What do you do if up to a third of the apples you produce end up going to waste rather than on to supermarket shelves? If you’re Kent-based distributor Norman Collett, you convert that waste into a new range of apple juice, crisps, ice cream, compotes and cider, that’s what.

With waste costing businesses in the food and drink supply chain £5bn annually and supermarkets “squeezing growers at every opportunity,” commercial director Michael Joyles believes he’s found a way to simultaneously reduce waste and increase returns for his growers.

The distributor, which works in partnership with Kent growers to market and sell 20% of the UK’s top fruit crop, started rolling out the range last month. “We produce about 1,800 tonnes of Rubens apples a year. Of that, 1,200 tonnes will end up at the main multiples,” says Joyles. “The question has always been what to do with the rest of that fruit, which otherwise primarily goes to waste.”

Although a drop in the ocean compared with the distributor’s multimillion apple contracts with the likes of Tesco, Asda and Waitrose, the new range is already gaining traction. Booths currently sells the apple crisps (70p) and juice (£1.25-£1.50) across its 29 stores, while the cider will soon be stocked by Majestic. Other products are available through restaurants and independents. “The buyers of our biggest supermarket customers have all tasted the range and are impressed, but the issue at the moment is we are not creating enough Rubens to satisfy demand on that scale.”

“I see no reason why we can’t have a branded range of crisps with unique flavours from four or five different apples”

Samantha Jarvis, Norman Collett

That could soon change. Although the UK variety, which was first planted in 2008, is only worth £2m at the moment (compared with the £140m Pink Lady), it is expected to grow to £5m in the next few years with production trebling to 5,400 tonnes. This would allow a multiple to stock the ‘waste’ Rubens range nationwide. There are plenty of other apple varieties to consider, adds marketing manager Samantha Jarvis.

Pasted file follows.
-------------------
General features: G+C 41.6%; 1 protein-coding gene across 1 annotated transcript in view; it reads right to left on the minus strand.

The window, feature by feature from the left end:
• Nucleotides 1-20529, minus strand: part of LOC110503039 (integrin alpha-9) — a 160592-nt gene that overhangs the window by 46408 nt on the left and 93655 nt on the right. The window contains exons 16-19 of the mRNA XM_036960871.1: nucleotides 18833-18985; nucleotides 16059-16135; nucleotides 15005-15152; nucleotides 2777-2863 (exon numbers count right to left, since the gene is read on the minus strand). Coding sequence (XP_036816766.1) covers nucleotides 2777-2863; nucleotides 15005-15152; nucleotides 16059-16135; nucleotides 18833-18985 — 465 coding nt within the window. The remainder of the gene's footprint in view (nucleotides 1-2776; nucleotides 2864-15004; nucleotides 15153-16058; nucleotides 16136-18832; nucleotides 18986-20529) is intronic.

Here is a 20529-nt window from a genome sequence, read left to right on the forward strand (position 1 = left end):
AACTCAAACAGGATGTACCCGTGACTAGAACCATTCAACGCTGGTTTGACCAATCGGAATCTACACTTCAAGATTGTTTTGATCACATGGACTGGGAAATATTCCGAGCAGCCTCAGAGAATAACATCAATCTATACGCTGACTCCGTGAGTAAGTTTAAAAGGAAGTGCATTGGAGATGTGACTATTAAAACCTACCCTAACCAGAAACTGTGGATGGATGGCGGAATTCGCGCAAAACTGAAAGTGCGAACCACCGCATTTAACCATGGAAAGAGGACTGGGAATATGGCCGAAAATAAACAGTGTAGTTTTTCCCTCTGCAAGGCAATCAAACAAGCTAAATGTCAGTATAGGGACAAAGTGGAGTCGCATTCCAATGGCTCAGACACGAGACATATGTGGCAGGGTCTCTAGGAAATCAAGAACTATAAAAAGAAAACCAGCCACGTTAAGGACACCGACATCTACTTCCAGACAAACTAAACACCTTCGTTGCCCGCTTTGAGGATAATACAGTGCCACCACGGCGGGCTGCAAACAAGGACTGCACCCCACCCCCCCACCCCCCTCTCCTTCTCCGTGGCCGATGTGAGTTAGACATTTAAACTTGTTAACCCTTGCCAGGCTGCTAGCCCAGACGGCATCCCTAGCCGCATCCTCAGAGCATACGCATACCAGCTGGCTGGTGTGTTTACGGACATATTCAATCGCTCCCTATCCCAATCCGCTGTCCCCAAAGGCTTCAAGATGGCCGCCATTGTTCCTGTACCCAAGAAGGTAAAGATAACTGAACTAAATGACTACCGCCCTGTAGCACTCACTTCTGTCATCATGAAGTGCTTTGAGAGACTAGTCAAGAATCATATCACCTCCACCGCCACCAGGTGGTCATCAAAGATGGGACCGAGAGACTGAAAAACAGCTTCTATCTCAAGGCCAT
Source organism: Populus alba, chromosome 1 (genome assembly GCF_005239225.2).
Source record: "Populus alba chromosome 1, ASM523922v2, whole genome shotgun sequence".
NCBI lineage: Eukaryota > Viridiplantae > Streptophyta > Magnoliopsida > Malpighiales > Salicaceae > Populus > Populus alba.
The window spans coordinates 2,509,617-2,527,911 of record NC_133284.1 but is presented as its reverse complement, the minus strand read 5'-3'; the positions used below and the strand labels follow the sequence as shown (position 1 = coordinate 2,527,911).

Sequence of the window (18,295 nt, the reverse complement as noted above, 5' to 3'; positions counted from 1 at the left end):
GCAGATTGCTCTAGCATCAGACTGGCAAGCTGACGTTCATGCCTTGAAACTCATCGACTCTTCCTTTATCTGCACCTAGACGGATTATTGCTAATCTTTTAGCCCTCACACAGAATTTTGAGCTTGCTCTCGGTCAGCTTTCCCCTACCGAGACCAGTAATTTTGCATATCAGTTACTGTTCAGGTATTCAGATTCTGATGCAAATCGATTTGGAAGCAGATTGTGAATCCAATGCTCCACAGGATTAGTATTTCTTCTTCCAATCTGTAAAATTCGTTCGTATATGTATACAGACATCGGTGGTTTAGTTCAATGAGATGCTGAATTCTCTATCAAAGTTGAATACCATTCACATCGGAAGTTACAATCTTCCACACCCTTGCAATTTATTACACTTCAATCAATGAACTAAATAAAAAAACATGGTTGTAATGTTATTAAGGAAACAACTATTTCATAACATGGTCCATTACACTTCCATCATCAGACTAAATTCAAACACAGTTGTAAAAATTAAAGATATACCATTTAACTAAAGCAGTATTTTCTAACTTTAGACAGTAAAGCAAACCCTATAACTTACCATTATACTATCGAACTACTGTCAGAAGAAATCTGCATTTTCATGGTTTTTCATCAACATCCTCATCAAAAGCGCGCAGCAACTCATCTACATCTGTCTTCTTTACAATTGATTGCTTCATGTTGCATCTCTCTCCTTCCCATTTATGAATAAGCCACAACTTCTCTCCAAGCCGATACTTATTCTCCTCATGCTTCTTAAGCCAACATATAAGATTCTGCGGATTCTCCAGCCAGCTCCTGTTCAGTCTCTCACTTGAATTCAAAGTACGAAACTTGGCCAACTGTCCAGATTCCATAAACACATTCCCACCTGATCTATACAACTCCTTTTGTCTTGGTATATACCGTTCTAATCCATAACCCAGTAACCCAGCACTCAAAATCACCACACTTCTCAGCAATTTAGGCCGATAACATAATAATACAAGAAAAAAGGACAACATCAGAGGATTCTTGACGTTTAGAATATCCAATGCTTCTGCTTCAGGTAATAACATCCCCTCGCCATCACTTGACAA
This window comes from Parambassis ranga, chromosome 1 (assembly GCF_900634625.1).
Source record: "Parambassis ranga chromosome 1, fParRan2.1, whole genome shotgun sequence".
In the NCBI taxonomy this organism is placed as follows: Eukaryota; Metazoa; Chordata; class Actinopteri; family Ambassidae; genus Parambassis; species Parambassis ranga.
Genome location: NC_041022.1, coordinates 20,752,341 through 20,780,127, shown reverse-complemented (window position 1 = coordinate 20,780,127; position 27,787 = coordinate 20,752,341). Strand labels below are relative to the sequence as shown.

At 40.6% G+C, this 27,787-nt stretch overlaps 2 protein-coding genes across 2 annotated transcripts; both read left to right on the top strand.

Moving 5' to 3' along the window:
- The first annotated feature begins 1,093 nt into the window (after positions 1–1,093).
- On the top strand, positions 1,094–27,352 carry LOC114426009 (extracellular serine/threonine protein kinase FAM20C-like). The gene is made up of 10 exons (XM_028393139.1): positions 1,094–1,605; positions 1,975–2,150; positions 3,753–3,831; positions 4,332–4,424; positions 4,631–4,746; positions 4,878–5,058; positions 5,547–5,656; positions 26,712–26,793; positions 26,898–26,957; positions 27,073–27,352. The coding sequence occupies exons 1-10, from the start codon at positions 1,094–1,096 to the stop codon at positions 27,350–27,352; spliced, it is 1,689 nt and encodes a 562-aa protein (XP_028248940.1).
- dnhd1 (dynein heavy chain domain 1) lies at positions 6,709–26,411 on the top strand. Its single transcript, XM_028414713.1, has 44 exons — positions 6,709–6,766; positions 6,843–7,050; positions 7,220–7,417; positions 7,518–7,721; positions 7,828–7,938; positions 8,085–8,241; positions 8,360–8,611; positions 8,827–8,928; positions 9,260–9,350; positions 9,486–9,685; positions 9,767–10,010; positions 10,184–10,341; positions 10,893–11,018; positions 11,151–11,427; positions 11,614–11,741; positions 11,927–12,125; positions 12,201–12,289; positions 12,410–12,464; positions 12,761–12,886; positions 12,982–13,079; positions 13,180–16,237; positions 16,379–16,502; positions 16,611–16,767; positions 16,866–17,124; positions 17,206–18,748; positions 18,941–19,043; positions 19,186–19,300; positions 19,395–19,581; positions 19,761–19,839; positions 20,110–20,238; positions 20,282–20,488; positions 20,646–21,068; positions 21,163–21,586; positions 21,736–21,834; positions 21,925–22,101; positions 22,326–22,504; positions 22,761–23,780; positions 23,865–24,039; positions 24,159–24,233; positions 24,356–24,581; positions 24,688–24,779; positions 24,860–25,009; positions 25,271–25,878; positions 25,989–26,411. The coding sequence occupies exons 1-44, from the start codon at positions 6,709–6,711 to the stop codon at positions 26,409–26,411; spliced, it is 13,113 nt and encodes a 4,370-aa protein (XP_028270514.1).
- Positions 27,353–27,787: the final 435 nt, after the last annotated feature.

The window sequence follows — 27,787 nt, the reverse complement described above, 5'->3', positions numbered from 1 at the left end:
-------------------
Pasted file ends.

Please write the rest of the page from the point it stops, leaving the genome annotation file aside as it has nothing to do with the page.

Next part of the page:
“Across the business, we waste over 4,000 tonnes of apples per year and produce 16 varieties, so the potential to expand this is enormous - this could create total synergy savings of £3m,” she says. “We are currently trialling products using the waste from other apple varieties and I see no reason why we can’t have a branded range of crisps with unique flavours from four or five different apples such as Gala and Discovery.”

It doesn’t stop at crisps and juices either. Jarvis says sausages and a cheese containing Rubens are in the works and that Norman Collett could also utilise its soft fruit waste.

It’s no surprise the initiative is attracting interest from competitors, something Joyles claims he welcomes. “There are already rivals looking to replicate what we are doing here, but if this has a ripple effect then that’s a good thing,” he says. “Too many supermarket buyers and shoppers are obsessed with colour and the shape of their fruit. With this, if we have a bad season the apples can still go into something worthwhile. There’s no reason why waste cannot create a lot of the NPD across the food and drink aisle.”

Something many growers would no doubt raise a glass of apple juice to.